Though Flight 370 May Never Be Found, World Secure in Knowledge That Oceans Are Full of Garbage

Most people taking glass-half-full-of-garbage outlook.

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LTHOUGH MONTHS now have passed since Malaysia Airlines Flight 370 disappeared, people around the world are breathing a little easier knowing at least that the oceans are thick with human garbage dumped at will by polluting ships.

As one scientist noted during the fruitless search for Flight 370, the seas could be described as a "plastic soup," something many average people across the globe were unaware of.

"I feel so much more informed now," said one woman from Indonesia. "Whereas once I thought it was just wild exaggeration to hear that seagulls could choke inside of plastic bottle holders, now I can actually picture it."

Elementary school children in hundreds of countries have been sending each other drawings of what they imagine the oceans look like since they learned about the tons of garbage that litter the seas.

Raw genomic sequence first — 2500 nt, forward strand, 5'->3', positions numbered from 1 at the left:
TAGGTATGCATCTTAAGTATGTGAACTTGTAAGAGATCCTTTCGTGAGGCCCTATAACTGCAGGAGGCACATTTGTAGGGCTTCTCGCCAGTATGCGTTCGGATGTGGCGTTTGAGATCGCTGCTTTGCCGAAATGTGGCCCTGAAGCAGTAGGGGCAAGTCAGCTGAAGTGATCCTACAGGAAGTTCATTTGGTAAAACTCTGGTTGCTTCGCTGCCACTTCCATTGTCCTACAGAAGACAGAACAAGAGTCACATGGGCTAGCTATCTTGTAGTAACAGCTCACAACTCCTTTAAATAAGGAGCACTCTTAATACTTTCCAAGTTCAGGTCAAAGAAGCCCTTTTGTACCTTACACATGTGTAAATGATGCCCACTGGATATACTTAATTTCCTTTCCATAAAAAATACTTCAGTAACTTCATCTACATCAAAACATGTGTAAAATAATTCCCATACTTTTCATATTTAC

"It reminds me of the time we corresponded with classmates our age in Japan, when I was in second grade," one mother reminisced. "We are really just one human family, aren't we, connected by garbage-filled oceans."

People everywhere are still thinking of the families of those who disappeared on Flight 370, but are expressing more realism since ocean garbage brought the world together during the initial crisis.

"Of course we all wish for a miracle, that everyone is found alive on an island, or at least that the wreckage is finally located," said an Australian man.

"But I also hope the families can find some peace in knowing that there are regions of ocean so thick with rubbish that the chances of differentiating wreckage from garbage are about as good as all four Beatles reuniting in this world," he said, adding, "I don't know about you, but that helps me sleep just a little better."